Yesterday we looked at a brand name with a smiley face built into the letter E. Today the smiles continue in the form of an appended emoticon.
But I'm not smiling over ngmoco:). It's one peculiar, offputting name.
The company, which is based in San Francisco, develops games for the iPhone and iPod Touch. The prose on the ngmoco:) website is breathless ("We'll strive to raise the bar for gaming on the platform and our commitment to customers is that we'll always try to give you great games that showcase this amazing device in a broad range of categories") and randomly spelled (unvieled for unveiled). From the evidence, the company approached corporate naming with the same oxygen-deprived whimsicality.
Here's what linguist Benjamin Zimmer had to say about this name in a Language Log post:
The namers of ngmoco:) are setting the bar very high in the "weird Web 2.0 branding" department: it's all lower-case, with an emoticon tacked on at the end. And of course it starts with the consonant cluster ngm. If ng is supposed to represent the velar nasal [ŋ], then the cluster [ŋm] is something we'd only see in English medially in the word engma (one name for the velar nasal) or straddling a morphemic boundary as in hangman or ringmaster. Some languages might be able to handle initial [ŋm] — from a quick look, Wambaya in northern Australia appears to be one of them, and possibly some Inuit languages as well. (But not Vulcan, sadly.) In English, initial velar nasal is a no-no, let alone an initial cluster with another nasal, [m]. Even the syllabic velar nasal is a stumper for most Anglophones, as I discussed in my post on Maya Soetoro-Ng.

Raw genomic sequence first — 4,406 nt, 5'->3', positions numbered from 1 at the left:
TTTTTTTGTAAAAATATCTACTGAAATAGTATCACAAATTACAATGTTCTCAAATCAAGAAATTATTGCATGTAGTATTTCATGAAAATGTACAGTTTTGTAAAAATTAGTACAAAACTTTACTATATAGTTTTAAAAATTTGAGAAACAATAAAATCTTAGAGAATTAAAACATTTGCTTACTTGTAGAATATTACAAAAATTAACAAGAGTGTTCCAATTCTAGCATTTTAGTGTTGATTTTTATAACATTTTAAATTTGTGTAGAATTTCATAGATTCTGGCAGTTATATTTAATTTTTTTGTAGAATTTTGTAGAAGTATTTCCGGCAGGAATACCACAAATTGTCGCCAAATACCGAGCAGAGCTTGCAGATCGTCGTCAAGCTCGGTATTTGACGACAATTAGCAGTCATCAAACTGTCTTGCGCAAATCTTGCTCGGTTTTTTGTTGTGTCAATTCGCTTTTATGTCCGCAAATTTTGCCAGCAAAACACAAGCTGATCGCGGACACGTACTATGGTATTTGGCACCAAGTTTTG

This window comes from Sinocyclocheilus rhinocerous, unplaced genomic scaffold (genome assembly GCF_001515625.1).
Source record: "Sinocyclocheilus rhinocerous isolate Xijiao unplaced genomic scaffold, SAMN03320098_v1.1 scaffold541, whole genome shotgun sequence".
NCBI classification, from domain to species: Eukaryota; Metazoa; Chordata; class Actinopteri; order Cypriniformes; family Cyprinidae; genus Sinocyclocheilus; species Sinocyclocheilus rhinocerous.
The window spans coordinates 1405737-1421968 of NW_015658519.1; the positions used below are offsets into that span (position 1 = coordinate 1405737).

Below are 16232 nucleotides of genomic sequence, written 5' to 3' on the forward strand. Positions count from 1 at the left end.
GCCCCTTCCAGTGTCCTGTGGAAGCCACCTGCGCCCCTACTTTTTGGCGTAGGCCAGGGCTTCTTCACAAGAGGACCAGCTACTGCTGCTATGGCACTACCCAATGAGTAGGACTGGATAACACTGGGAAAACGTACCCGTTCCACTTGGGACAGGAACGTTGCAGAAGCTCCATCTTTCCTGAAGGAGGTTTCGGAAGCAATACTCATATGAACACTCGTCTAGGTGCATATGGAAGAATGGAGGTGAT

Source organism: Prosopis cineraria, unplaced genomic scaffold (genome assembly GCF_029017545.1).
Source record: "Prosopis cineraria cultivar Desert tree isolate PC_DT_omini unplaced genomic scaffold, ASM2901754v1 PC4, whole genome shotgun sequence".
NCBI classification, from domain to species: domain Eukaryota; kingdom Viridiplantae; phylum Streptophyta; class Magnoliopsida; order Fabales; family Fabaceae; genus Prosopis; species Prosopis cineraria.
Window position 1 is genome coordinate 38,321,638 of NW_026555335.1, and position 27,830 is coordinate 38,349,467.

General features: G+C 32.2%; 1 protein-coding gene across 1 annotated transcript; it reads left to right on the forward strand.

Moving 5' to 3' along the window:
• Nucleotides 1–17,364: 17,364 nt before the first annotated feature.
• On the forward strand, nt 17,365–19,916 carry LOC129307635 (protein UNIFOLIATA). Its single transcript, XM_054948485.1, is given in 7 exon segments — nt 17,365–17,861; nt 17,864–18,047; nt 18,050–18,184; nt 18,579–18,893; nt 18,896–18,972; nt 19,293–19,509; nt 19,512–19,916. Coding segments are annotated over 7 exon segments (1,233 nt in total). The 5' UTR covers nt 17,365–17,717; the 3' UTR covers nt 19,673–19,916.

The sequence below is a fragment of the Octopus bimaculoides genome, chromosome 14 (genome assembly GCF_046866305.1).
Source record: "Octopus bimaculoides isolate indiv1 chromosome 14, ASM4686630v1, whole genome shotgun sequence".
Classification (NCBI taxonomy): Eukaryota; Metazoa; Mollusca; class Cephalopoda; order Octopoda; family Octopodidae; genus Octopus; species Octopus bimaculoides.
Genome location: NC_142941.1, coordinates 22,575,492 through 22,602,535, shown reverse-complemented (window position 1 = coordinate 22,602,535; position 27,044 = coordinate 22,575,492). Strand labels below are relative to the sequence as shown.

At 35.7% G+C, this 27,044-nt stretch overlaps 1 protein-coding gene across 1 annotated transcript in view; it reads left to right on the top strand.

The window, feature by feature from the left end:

As it turns out, vocal calisthenics aren't required: the name is supposed to be pronounced en-gee-moco. NG as in No Good? No, as in Next Generation. And "moco" as in "mobile company." As for the colon-parenthesis, your guess is as good as mine. Perhaps it's intended to indicate a rising inflection at the end of the word? You know? Like in Valley Girl talk?
Besides the alien orthography, ngmoco:) has a problem shared by several other companies in its niche: moco is Spanish for mucus. Once you know that, it's hard not to think of booger jokes when you encounter mocoNews (breaking news about the mobile-content industry), MocoSpace (communities of mobile-device users), or Your Moco ("the best in mobile content").
There's also a Spanish website, Mocosoft, whose name is a snotty reference to Microsoft.
(In unrelated news, MoCo is often used as a shortening of Montgomery County, in Maryland. And in 2001 Nissan introduced a a tiny car called the Moco. The photos I've seen are, unfortunately, of a roundish mucus-green vehicle.)
But I digress. It's the unfathomability of ngmoco:) that's most problematic. Several months ago, two University of Michigan psychologists published the results of a test they conducted: they gave subjects lists of names the scientists said were food additives, but were names they'd made up. The more challenging the name—for example, Hnegripitrom—the more dangerous the students assumed the substance to be. (Read about the study here.)
ngmoco:) is supposed to represent harmless diversions. But its difficult name* works counter to its brand personality and makes its audience struggle to pronounce and comprehend it.
* Yes, the use of different-colored type provides a measure of clarification while you're on the company's website. But publications that write about the company won't reproduce the colors, and you can't hear red and blue in conversation or on the radio. If you have to rely on visual aids to clarify your name's pronunciation, the name isn't strong enough.